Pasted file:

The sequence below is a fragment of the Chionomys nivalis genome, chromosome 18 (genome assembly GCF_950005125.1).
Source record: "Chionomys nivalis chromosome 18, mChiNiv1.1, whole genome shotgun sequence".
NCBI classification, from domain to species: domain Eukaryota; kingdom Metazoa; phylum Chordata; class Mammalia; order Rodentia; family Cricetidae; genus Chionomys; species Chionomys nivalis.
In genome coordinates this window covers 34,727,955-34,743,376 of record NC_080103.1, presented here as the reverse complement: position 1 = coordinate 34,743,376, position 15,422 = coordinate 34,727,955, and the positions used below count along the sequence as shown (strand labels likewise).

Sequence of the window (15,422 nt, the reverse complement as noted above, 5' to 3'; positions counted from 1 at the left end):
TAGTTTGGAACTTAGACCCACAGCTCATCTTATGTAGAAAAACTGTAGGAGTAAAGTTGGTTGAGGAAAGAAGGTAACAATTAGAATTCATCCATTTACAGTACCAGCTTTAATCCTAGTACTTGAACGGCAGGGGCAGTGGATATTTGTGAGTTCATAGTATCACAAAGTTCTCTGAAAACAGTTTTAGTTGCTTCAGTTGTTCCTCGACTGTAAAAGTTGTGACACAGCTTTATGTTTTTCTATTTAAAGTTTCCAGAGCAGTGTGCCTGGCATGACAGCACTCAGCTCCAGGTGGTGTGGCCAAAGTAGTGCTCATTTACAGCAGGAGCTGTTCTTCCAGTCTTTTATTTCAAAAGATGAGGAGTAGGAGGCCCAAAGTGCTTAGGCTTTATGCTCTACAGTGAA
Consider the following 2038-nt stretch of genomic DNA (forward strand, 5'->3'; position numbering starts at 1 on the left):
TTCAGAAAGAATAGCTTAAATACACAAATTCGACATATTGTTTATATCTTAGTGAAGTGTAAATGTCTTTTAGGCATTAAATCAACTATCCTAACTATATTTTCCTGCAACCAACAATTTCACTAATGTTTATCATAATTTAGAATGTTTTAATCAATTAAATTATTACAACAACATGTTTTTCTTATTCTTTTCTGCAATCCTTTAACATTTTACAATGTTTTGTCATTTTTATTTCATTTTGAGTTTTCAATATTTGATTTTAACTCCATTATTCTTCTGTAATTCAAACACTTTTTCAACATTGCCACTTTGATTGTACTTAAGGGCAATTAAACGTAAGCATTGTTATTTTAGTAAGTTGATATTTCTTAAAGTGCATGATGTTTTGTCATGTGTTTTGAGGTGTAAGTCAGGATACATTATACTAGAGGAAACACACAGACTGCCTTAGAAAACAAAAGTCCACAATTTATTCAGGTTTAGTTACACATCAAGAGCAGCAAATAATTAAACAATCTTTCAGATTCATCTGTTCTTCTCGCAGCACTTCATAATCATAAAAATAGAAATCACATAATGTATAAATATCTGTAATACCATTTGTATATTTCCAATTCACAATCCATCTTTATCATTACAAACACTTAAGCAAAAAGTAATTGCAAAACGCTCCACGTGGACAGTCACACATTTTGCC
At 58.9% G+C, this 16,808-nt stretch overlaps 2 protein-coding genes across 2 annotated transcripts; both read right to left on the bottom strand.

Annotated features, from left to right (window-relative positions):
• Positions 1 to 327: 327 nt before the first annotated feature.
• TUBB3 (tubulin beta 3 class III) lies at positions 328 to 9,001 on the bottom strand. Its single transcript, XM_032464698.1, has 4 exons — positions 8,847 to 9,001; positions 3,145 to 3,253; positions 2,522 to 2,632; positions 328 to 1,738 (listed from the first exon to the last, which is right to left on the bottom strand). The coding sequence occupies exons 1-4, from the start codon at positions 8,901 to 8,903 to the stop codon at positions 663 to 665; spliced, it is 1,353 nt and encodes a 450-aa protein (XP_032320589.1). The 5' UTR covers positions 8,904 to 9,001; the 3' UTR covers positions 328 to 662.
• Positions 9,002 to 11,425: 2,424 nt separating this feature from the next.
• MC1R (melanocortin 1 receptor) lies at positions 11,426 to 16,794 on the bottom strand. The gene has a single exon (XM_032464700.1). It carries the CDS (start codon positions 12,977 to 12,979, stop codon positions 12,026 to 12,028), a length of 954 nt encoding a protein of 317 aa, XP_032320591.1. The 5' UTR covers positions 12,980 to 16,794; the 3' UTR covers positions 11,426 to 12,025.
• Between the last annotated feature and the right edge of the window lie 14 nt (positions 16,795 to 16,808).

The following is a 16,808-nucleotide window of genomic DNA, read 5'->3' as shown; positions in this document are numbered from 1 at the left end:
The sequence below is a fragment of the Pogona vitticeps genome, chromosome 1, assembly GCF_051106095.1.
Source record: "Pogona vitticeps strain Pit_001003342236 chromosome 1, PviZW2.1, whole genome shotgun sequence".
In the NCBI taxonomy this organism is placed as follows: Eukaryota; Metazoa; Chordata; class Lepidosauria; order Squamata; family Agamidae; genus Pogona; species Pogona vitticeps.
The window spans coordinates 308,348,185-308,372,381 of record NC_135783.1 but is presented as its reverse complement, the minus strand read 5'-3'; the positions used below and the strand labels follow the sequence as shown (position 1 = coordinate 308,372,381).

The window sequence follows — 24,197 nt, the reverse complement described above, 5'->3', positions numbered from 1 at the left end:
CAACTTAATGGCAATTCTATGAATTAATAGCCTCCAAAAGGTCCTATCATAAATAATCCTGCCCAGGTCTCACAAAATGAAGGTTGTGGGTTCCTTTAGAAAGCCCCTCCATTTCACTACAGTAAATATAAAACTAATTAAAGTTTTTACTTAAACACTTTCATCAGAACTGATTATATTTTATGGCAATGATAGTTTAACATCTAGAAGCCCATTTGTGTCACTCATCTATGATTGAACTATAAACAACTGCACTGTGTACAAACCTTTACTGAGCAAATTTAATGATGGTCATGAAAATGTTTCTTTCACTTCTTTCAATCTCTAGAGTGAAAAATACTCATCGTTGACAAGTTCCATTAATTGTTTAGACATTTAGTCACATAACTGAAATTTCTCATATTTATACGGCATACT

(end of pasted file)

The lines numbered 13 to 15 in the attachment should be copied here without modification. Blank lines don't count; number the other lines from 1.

• Positions 9,002 to 11,425: 2,424 nt separating this feature from the next.
• MC1R (melanocortin 1 receptor) lies at positions 11,426 to 16,794 on the bottom strand. The gene has a single exon (XM_032464700.1). It carries the CDS (start codon positions 12,977 to 12,979, stop codon positions 12,026 to 12,028), a length of 954 nt encoding a protein of 317 aa, XP_032320591.1. The 5' UTR covers positions 12,980 to 16,794; the 3' UTR covers positions 11,426 to 12,025.
• Between the last annotated feature and the right edge of the window lie 14 nt (positions 16,795 to 16,808).